There is a small ledge below here that develops a respectable hole at high flows before another calm pool.  The next horizon line is the Undertaker, as far as I know this drop has been run once at 5,000 cfs (by Willy Dinsdale) and portaged by every other boater who has ever run this stretch of river.  The left side portage is quicker, but there are about 5' of this exposed portage that are slippery and this keeps a lot of people who would otherwise enjoy the run from paddling Opal Gorge.  I don't want to tell people it's no big thing, and it's true that if you fell it would likely be the end of you, but lots of people have made the portage without issue and most of them are more than willing to repeat the trip.   The decision is always yours, and if you really get freaked out you can always attain back upstream to get to the river-right portage at med-low flows and below.


                                                                             Don't fall
                                                                       Photo: Matt King

                     Eric Foster-Moore is all smiles after passing the crux of the Undertaker portage.
                                                                  Photo: Matt King

There is another boulder just below the Undertaker (Tombstone Rock) that can be run on either side so long as you are driving strongly back to center.

The next rapid is Unicorn, a long Boulder Garden that is entered on the center/right and then run down the main/center channel the rest of the way.

A moving pool separates the runout of Unicorn from Henline Rapid which can be scouted from the right at normal flows and left or right at low flows.  Lines exist far right and far left, avoiding the center of the rapid (where most of the current funnels) at the top and bottom.  There is an undercut bottom-left that makes me squeamish here at low flows, but it is covered at normal flows.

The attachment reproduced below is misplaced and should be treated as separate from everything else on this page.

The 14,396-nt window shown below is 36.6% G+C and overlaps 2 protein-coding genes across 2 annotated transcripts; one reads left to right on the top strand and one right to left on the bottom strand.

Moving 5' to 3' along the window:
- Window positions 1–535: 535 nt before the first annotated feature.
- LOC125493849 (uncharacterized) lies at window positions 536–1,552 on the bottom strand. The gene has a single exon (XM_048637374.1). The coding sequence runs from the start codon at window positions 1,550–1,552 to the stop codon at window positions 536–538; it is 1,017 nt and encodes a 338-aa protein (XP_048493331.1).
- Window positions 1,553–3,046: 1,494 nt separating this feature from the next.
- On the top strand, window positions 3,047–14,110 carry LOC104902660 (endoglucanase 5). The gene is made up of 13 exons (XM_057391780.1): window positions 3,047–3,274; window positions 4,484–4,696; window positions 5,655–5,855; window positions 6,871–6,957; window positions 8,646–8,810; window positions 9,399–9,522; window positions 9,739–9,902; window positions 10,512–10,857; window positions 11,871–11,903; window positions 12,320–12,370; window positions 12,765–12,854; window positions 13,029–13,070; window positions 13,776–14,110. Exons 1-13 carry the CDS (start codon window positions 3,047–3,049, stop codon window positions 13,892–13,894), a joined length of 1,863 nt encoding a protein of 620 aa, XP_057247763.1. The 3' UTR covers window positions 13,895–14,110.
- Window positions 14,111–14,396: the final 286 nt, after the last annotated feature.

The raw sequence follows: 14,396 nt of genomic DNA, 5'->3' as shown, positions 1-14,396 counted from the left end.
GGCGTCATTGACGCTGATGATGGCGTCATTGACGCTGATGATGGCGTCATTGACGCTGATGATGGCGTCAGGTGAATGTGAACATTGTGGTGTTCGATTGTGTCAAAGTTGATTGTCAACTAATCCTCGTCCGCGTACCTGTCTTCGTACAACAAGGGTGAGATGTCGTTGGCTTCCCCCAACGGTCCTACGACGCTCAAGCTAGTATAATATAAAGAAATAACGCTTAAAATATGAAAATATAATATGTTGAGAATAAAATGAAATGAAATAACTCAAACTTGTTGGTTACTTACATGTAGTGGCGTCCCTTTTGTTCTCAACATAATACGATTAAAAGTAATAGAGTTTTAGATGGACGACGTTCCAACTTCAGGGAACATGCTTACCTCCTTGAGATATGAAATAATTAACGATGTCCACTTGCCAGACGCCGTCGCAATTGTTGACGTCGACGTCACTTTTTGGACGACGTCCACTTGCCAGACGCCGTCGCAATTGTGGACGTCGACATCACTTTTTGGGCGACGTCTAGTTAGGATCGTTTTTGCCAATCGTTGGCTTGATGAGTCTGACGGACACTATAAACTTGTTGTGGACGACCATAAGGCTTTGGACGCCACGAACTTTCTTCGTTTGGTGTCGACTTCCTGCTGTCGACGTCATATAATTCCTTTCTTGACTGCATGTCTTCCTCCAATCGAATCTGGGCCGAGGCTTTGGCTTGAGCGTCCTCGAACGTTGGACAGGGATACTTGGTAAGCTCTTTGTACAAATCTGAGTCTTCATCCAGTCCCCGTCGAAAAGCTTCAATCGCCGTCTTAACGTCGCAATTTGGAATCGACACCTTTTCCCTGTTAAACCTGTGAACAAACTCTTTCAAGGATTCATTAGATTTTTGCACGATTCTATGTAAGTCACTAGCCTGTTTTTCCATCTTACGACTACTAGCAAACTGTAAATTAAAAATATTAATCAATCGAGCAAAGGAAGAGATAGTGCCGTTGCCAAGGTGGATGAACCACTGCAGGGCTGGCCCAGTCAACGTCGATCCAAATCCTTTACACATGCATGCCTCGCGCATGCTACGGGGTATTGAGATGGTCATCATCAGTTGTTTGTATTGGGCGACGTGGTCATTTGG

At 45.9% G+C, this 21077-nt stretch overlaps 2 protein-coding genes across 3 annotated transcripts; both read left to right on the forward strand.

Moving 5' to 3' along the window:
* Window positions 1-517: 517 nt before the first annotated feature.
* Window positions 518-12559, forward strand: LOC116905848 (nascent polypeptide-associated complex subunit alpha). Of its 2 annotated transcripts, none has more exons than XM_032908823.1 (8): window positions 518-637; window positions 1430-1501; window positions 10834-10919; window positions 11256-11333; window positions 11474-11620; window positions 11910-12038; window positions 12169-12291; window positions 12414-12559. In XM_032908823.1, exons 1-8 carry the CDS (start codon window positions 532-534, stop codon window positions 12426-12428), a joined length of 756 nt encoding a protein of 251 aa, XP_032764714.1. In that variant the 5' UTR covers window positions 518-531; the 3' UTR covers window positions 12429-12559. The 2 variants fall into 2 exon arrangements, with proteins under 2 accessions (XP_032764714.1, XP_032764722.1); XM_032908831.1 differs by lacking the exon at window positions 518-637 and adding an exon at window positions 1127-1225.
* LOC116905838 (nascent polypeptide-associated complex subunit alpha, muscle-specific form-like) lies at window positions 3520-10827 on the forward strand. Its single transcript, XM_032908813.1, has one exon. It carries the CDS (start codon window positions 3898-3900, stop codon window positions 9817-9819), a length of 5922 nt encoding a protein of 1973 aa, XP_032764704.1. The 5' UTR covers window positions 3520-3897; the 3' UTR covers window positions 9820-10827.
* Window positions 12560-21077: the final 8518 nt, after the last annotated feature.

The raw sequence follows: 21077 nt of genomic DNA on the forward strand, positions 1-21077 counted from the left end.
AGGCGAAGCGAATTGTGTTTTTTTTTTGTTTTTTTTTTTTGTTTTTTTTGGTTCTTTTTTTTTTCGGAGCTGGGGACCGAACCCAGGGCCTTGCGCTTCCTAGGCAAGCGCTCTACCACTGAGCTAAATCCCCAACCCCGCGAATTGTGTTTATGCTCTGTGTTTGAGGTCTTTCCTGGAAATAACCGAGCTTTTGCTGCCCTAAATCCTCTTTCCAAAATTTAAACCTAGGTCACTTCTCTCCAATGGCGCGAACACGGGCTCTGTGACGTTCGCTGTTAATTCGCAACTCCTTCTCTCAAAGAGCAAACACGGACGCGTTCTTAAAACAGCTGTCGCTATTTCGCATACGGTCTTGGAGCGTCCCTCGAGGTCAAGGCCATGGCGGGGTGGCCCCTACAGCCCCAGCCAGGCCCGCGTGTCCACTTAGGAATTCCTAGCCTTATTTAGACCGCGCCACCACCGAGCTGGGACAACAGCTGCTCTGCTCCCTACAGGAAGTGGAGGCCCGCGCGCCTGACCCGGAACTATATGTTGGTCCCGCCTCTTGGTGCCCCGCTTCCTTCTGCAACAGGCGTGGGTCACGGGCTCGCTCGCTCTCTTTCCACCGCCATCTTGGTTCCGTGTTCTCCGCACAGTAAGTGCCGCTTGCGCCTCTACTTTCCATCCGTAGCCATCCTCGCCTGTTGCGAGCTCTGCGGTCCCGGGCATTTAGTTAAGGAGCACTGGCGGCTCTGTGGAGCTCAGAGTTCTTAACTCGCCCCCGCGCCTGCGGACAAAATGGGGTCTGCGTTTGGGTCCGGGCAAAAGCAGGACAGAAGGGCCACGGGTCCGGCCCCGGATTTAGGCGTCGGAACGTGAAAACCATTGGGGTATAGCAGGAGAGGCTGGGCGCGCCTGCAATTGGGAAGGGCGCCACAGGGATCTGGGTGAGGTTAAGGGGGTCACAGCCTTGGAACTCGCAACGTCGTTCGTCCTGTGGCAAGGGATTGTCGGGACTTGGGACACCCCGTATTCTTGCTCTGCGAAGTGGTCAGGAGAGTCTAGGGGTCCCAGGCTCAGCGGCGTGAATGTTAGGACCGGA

Brian Butcher runs left at Henline Rapid.
                                                           Photo: Lucas Rietmann

The next horizon is the Sierra Slot, which used to have a boof on the right but things seemed to have changed a bit and that line seems to flip people onto their head.  The new standard line is the same as the old, running the right channel driving hard left with a right stroke into a fold that can rinse out the sinuses but lands in a forgiving pool.

Below here you are free of the gorge, a half mile of class II leads to the last portage at Elkhorn Falls.  If you look at this rapid and decide it looks like something you may want to run (main line or sneak), first walk out onto the finger of rock creating a pinch in the outflow and see for yourself how much of the river actually flows under there.  The portage is ultra easy on the left.


                                Michael Freeman making the first move of Elkhorn Falls at flows under the            .                                                    recommended flow range (still a class V rapid).
                                                             Photo: Lucas Rietmann

A half mile downstream is the Elkhorn bridge with a staff gauge underneath on river right.  I generally like taking out at the Elkhorn bridge these days as it avoids another mile of class I and flatwater down to Salmon Falls, the other take out option.  

That said, Salmon Falls is a good drop, and if you have never paddled it before I would encourage you to paddle down to it and make up your own mind about whether it's worth the flat water or not.